"You pull a piece on me, you little prick?" he shouted as the flames whiplashed around them. "I'll wipe your goddamned ass with it!" He seized Peter by the hair at the back of his head, hoisted him to his tiptoes. Marched him back up the aisle toward the door. "You're under arrest for arson and all kinds of shit, you dumb fuck! The time you get out of jail, everyone you know'll be fucking dead!"
And he hurled Peter pinwheeling from the burning church out into the open air.
HUNNICUT WAS AS GOOD AS his word. The police charged Peter with arson, assault, burglary, larceny, theft of a firearm, threatening a police officer and reckless endangerment. In theory, the kid was looking at more than fifty years in prison that Saturday night.
So the cops booked him. Then they locked him in one of the department holding cells. The plan was to take him to Gloucester Superior Court on Monday for a formal arraignment. Bail would've been set, court dates and so on. Only it didn't work out that way.
Peter had declined to make a phone call but Father Michael Fairfax, the rector of Trinity, had been told of his arrest. The moment he was sure the fire at his church was out, Fairfax hurried over to the department and demanded to see the prisoner. A Highbury officer escorted him into the cell block.
The two of them found Peter there wearing only his underpants and a T-shirt. The nineteen-year-old had taken his sweatpants off. He had climbed up on his cot and tied one leg of them onto the gratework over the high window. Then he had knotted the other leg around his throat. Then he had stepped off the cot.
As the officer and the priest rushed shouting into his cell, Peter twisted in the air, first this way, then that way, strangling slowly.CHAPTER 2
THERE ARE TEN CHURCHES IN HIGHBURY. Two are Episcopalian. It's an accepted though unspoken fact that Trinity — the church Peter burned — serves the working and middle classes in the west of town while Incarnation, smack on the Town Common, is mostly for the wealthy and socially elite. That Sunday morning after Peter's arrest and attempted suicide, I was at Incarnation with my wife Marie. Now when I'd first met her nearly fifteen years before, Marie had not been religious in any formal sense of the word. Mostly she was just an orthodox Kook from the First Church of Kookiness. Any faddish, outlandish spiritual hoodoo then on the market — bang, she bought right into it. The healing power of pyramids, the wisdom of the lost city of Atlantis, aliens in Eden, druidic leylines in Stonehenge — I can't remember half the stuff she believed in. It was part of her inappropriate charm at the time. But almost the instant we got engaged, she ditched it all. Just like that. She went straight from looney-land to a complete, untroubled, and I would even say joyful faith in the rituals and tenets of the high Anglican church. That was Marie, that was her devotion. That was what love and marriage meant to her. My God became her God — which was pretty funny since my God hadn't even been my God since I was a little kid.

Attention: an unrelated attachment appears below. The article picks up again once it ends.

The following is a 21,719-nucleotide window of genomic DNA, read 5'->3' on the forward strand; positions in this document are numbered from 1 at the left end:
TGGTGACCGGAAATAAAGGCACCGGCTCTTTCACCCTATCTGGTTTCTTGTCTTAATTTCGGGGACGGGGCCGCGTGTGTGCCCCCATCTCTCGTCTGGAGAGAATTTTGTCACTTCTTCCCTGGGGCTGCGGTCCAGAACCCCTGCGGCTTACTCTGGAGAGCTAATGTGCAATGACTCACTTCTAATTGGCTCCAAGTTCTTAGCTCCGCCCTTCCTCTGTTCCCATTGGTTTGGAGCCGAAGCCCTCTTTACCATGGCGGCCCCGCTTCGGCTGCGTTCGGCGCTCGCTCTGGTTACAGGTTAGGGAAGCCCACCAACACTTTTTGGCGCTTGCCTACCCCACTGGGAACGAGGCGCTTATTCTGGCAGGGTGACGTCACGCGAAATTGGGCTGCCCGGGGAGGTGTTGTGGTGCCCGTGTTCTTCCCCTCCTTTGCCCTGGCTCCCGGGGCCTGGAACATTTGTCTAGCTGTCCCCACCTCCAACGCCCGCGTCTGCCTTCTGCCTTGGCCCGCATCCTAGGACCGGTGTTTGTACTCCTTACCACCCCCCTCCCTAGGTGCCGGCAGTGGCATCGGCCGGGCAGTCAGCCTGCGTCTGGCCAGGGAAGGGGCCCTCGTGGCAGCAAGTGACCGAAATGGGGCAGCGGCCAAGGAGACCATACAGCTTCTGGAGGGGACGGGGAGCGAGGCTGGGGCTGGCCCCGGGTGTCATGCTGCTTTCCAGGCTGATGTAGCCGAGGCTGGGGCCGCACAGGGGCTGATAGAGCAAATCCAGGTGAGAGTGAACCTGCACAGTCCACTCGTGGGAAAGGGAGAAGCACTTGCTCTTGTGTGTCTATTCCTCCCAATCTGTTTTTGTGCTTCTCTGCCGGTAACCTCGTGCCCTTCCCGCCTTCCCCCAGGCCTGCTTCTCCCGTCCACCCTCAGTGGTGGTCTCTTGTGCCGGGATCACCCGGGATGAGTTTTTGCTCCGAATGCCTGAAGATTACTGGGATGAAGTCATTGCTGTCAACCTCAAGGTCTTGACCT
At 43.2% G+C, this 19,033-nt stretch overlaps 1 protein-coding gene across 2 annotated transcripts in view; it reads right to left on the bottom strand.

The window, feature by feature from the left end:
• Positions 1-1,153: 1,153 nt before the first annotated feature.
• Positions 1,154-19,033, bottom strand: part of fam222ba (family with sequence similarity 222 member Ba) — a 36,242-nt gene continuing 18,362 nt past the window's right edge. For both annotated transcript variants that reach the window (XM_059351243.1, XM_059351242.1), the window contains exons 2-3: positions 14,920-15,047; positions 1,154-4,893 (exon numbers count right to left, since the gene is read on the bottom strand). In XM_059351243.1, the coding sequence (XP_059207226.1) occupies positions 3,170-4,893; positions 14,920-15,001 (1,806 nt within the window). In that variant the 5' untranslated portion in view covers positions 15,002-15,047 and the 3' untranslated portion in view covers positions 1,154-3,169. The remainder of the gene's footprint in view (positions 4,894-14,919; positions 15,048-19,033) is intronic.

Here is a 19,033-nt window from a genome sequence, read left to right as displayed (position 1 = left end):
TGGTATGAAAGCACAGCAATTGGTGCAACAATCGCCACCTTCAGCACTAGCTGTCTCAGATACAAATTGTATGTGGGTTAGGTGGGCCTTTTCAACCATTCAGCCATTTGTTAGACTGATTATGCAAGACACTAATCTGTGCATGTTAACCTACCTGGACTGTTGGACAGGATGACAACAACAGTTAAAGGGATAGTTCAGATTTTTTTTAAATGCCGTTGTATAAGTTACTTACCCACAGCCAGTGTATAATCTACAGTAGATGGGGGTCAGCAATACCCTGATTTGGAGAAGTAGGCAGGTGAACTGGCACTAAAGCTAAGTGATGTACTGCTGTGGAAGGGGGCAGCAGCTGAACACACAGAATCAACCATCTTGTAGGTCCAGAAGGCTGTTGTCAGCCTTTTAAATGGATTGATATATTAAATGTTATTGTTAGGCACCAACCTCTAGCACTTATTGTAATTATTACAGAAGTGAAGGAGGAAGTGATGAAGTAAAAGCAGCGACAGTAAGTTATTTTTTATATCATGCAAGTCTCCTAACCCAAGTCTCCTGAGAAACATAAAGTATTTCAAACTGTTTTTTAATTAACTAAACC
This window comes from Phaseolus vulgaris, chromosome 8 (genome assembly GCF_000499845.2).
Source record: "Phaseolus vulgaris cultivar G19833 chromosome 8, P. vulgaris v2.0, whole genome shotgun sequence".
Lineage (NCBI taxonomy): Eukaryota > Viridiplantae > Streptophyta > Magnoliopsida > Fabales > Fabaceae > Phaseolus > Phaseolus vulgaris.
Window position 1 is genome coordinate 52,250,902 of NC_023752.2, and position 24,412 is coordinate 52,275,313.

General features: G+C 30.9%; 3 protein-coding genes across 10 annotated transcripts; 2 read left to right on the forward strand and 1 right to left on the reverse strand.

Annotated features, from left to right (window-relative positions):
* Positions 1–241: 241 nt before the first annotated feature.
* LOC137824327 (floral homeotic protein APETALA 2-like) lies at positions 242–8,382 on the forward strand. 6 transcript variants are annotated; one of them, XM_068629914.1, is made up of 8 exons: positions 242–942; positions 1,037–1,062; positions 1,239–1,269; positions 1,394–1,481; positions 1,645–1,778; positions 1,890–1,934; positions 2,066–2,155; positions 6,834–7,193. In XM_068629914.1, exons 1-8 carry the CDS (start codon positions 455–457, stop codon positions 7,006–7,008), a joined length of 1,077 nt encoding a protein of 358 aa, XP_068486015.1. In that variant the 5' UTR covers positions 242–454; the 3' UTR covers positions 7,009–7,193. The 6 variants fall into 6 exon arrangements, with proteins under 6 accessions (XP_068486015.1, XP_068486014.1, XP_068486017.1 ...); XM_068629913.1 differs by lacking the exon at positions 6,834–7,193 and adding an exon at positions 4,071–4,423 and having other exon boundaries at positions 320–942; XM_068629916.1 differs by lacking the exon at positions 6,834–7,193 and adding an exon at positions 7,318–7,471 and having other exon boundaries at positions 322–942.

But never mind. Marie started going to church and I generally tagged along. It made her happy to have me there for one thing. For another thing, I kind of liked it — it warmed my cockles with childhood memories. Plus, to be totally honest, it did no harm to my position in the town or the reputation of my clinic for me to be seen as a regular churchgoer. But none of those was the main reason. The main reason — the real reason — I usually went to church with my wife was that I found it incredibly sexy to watch her pray.
She was thirty-six now, no longer the sylph of twenty I'd taken such a tumble for. But oh man, she was a ray of sunlight in that place. That old stone imitation-English church I knew as well as I knew anywhere. Packed to the walls every Sunday I could remember with the very crustiest of Connecticut's upper crust. One solid self-contented mass of ladies' hats and gentlemen's high-priced haircuts — and then simple, true-hearted Marie. She just shone. When she was singing especially. Standing so I could see the shape of her in her flowery summer dress. Holding her hymn book open in her slender fingers. She lifted her eyes — and she had blue eyes, light blue eyes — and they were still so kind, so faithful. And her straw-colored hair was even paler now that there were strands of silver in it. And she had the sweetest smile-wrinkles at the corner of her mouth. And she sang in this high, thin voice, "Abide with me, fast falls the eventide: the darkness deepens; Lord, with me abide ..." And I thought of the little gasping cry she sometimes gave when I was inside her, a little fading cry as if she were falling, falling away. And from the corner of my eyes I watched her thin lips shaping themselves around the words and I thought of the mornings she would bring me coffee and then, giggling, murmuring, kiss her way down my belly so that the coffee steamed untouched on the bedside table and grew cold. "When other helpers fail and comforts flee," she sang. "Help of the helpless, oh abide with me."